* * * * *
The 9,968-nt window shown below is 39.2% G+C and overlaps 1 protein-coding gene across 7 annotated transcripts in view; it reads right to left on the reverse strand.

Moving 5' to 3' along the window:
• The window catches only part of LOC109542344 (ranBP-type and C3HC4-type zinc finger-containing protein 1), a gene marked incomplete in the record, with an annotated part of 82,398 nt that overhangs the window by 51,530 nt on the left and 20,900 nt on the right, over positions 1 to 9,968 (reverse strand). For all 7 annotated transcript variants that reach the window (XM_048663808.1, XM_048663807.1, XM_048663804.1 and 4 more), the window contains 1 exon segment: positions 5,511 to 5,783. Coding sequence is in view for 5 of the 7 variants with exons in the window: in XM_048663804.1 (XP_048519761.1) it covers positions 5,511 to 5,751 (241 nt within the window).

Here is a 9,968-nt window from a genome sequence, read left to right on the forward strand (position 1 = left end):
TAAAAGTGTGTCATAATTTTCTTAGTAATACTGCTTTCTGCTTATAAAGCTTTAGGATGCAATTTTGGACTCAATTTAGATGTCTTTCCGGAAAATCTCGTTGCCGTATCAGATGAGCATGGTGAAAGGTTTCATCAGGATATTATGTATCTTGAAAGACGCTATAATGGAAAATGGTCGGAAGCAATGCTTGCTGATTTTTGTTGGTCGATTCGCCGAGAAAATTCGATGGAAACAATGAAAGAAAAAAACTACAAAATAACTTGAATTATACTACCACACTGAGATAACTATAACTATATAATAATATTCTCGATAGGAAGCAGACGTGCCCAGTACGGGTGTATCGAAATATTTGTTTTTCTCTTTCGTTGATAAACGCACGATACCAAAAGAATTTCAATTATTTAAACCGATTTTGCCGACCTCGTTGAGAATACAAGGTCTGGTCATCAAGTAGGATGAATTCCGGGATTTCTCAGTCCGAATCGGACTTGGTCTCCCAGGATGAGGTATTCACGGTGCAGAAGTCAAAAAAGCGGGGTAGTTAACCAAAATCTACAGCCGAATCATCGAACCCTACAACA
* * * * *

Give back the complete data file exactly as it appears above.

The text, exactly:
The 9,968-nt window shown below is 39.2% G+C and overlaps 1 protein-coding gene across 7 annotated transcripts in view; it reads right to left on the reverse strand.

Moving 5' to 3' along the window:
• The window catches only part of LOC109542344 (ranBP-type and C3HC4-type zinc finger-containing protein 1), a gene marked incomplete in the record, with an annotated part of 82,398 nt that overhangs the window by 51,530 nt on the left and 20,900 nt on the right, over positions 1 to 9,968 (reverse strand). For all 7 annotated transcript variants that reach the window (XM_048663808.1, XM_048663807.1, XM_048663804.1 and 4 more), the window contains 1 exon segment: positions 5,511 to 5,783. Coding sequence is in view for 5 of the 7 variants with exons in the window: in XM_048663804.1 (XP_048519761.1) it covers positions 5,511 to 5,751 (241 nt within the window).

Here is a 9,968-nt window from a genome sequence, read left to right on the forward strand (position 1 = left end):
TAAAAGTGTGTCATAATTTTCTTAGTAATACTGCTTTCTGCTTATAAAGCTTTAGGATGCAATTTTGGACTCAATTTAGATGTCTTTCCGGAAAATCTCGTTGCCGTATCAGATGAGCATGGTGAAAGGTTTCATCAGGATATTATGTATCTTGAAAGACGCTATAATGGAAAATGGTCGGAAGCAATGCTTGCTGATTTTTGTTGGTCGATTCGCCGAGAAAATTCGATGGAAACAATGAAAGAAAAAAACTACAAAATAACTTGAATTATACTACCACACTGAGATAACTATAACTATATAATAATATTCTCGATAGGAAGCAGACGTGCCCAGTACGGGTGTATCGAAATATTTGTTTTTCTCTTTCGTTGATAAACGCACGATACCAAAAGAATTTCAATTATTTAAACCGATTTTGCCGACCTCGTTGAGAATACAAGGTCTGGTCATCAAGTAGGATGAATTCCGGGATTTCTCAGTCCGAATCGGACTTGGTCTCCCAGGATGAGGTATTCACGGTGCAGAAGTCAAAAAAGCGGGGTAGTTAACCAAAATCTACAGCCGAATCATCGAACCCTACAACA